Edinburgh Revival!

//Edinburgh Revival!

Edinburgh Revival!

You wait almost 100 years for a malt whisky distillery to come along… and then three turn up at the same time.

Edinburgh is about to see a remarkable resurgence in its malt distilling world, with the first new distilleries opening up since Glen Sciennes – also known as Edinburgh distillery – closed its doors in 1925. Unfiltered set out to meet the people behind the city’s new wave of whisky production and find out what we can expect from their distilleries…


Capacity: 350,000 litres per year

Rob and Kelly Carpenter in front of Holyrood distillery.

Tucked away on a quiet street in Edinburgh’s south side is a 185-year-old building known as the Engine Shed, once used to house steam engines working on the city’s ‘Innocent Railway’.

The structure sits within what was known as the ‘Charmed Circle’ and was once surrounded by breweries and distilleries because of the quality of water that was available. The Scottish Parliament itself – only half a mile away – was built on the site of a brewery, and still sources its water from a bore hole – for flushing toilets rather than making beer.

An artist’s impression of the new Holyrood distillery.

Glen Sciennes, the last malt whisky distillery in the area – or in the whole city, for that matter – was two blocks away, but closed in the 1920s. Now single malt is set to run again, thanks to the vision of The Scotch Malt Whisky Society’s very own Rob and Kelly Carpenter.

“I got to my late 40s and thought, well, if I’m really going to do this, where would I do it?” says Rob. “We could create a Scottish-style single malt in Canada, and it’s probably going to be pretty good if we’re doing it well, but it wouldn’t have the same cache on a worldwide brand basis as a Scotch whisky. Here, you get the appellation, plus we love Edinburgh – and lo and behold the city didn’t have a single malt whisky distillery. So how do we pull that off?”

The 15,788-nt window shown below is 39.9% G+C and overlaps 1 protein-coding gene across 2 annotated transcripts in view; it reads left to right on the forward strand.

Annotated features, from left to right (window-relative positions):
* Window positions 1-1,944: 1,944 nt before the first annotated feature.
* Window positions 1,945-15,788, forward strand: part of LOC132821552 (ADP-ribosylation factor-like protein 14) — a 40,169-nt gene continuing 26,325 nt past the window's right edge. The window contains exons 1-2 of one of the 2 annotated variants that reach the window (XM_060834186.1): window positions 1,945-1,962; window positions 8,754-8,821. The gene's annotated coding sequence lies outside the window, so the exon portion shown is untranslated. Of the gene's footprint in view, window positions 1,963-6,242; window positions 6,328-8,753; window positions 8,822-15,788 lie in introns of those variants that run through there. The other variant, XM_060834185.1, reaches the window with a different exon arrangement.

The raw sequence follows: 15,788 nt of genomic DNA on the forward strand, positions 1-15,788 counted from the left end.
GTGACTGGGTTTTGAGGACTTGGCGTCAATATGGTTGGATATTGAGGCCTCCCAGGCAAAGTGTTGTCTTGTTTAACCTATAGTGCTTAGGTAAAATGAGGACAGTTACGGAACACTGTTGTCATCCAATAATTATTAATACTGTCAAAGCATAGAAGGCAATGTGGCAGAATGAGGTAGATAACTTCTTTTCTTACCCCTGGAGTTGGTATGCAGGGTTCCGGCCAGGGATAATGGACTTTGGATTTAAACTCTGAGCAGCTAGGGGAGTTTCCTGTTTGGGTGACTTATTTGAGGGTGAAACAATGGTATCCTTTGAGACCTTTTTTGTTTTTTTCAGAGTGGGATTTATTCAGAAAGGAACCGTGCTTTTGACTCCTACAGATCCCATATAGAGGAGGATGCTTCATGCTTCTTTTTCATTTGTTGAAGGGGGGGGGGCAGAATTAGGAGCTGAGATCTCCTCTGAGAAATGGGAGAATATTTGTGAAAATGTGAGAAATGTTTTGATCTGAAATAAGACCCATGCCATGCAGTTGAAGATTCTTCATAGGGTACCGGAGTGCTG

Rob and Kelly pulled it off by building a team including David Robertson, former master distiller for The Macallan, Bill Farrar, a brand building expert who developed his trade at Edrington, and Jack Mayo, most recently head distiller at Glasgow Distillery. With building work underway, the plan is to be able to start distilling by May next year. Production capacity will be around 350,000 litres per year, with the ability to distil gin, vodka and liqueurs as well.

Capacity: 400,000 litres per year

Ian Stirling and childhood pal Paddy Fletcher grew up together in Edinburgh, before finding themselves after university sharing – by Ian’s own admission – a grotty flat in London and developing their passion for whisky.

Ian Stirling in the temporary ‘global headquarters’ of Port of Leith distillery.

That passion grew to the point where they started dreaming about making their own whisky – which led them back to where they had grown up.

“It struck us that there was no distillery in Edinburgh, and if we put one in the right place, we could secure revenue from an early stage through tourism,” says Ian. “As an accountant, Paddy was at financial director level, working on various start-ups, and I was working with fine wine merchant Roberson Wine. We had the skills between us to make this happen, a viable plan to get the business up and running – and an interesting perspective about how to produce whisky.”

Artist’s impression of Port of Leith distillery.

That perspective came from Ian and Paddy’s belief that the most complex part of making whisky wasn’t in the distilling, where you have fairly strict parameters, but in making the wash – the beer that is distilled into whisky.

“Deciding which yeasts you use, how long you ferment for, at what temperature, we were really struck that nobody in the industry spoke much about these elements,” says Ian. “It seemed like a massive gap in the production.”